7. bobbiethejean | Sep 15, 2013 at 6:09 pm |

    I. HATE. Bauhaus. I HATE IT. HATE HATE HATE HATE!!! There are few things I hate MORE THAN BAUHAUS! It makes me angry just thinking about it! GUH! I need to go stab something. >8{

    • The Well Dressed Man | Sep 15, 2013 at 10:54 pm |

      What about Love and Rockets?

    • Jin The Ninja | Sep 16, 2013 at 11:02 am |

      i am surprised at that. bauhaus is quintessentially progressive (read socialist) in nature. it is combined futurism and marxism. le corbusier too often is blamed for modern failures in urban planning; however bauhaus was never meant to exist as sole modernist landmarks in the seas of the architectural landscape, it was never meant to ghettoize the poor, it was meant to be integrated and mixed- both community and work. it was meant to be THE style- the revolution of cities. brasilia, the admin capital of brasil, has many elements of this ideology- even though it was built during the second phase of modernism- it is definitely moreso bauhaus. i personally find it very appealing. and furniture wise you can’t find anything more aesthically pleasing than what was produced during this time- a combination of utilitarian function, industrial design and organic modernism. now we celebrate the revolting excess of the neo-ecclectic, cheap italian, and modernist knockoffs. however i do like steampunk so…

      • Steampunk is just goths aping industrial. 😉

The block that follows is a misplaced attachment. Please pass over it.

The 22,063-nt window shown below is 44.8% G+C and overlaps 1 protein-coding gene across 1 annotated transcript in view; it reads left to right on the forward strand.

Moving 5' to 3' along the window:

• Jin The Ninja | Sep 16, 2013 at 11:21 am |

          i am very interested in the industrial in a residential context. maybe that is an extension of my interest in science fiction and dystopian narratives. maybe it is less steampunk and more post-apocalyptic. or maybe a fascination with history? i can appreciate historical movements much more readily (aesthetically) than i can contemporary excess.

          • The Well Dressed Man | Sep 17, 2013 at 12:40 am |

            i like to get snotty about steampunk as a visual style, glue gunning brass gears onto a laptop chassis is just agonizing to contemplate.
            However, the actual tech of the Edwardian era is fascinating, and I’m really excited to be taking a metalshop/drafting class and working on ancient lathes.

          • Jin The Ninja | Sep 17, 2013 at 12:04 pm |

            when i say “steampunk” i certainly do not mean that (which i also find cheesy, tacky, horrible etc)- i think i do myself a disservice by saying steampunk- i love tech also (vintage tech of course), i was more thinking of an uncoverted victorian warehouse (or something in that vein)- filled with scientific gadgets of the past and curiosities- sort of like a post-apocalyptic edwardian parlour.

        • The Well Dressed Man | Sep 17, 2013 at 12:30 am |

          For a while we could say “steampunk is the new renfair,” but it’s just so much bigger than that. Enough with the goggles and top hat pairing, that’s all I ask.

      • bobbiethejean | Sep 16, 2013 at 12:01 pm |

        I’m coming at this from a purely aesthetic viewpoint. Honestly, I did not know about all the philosophical implications of Bauhaus. However much I may support some of the ideas, stuff like this Just infuriates me. Maybe it’s because I am a representational artist but It just makes my blood boil! LOOK AT IT! !@#$%^&*ING SQUARES! AAAAAHHHHH.

        • Jin The Ninja | Sep 16, 2013 at 1:42 pm |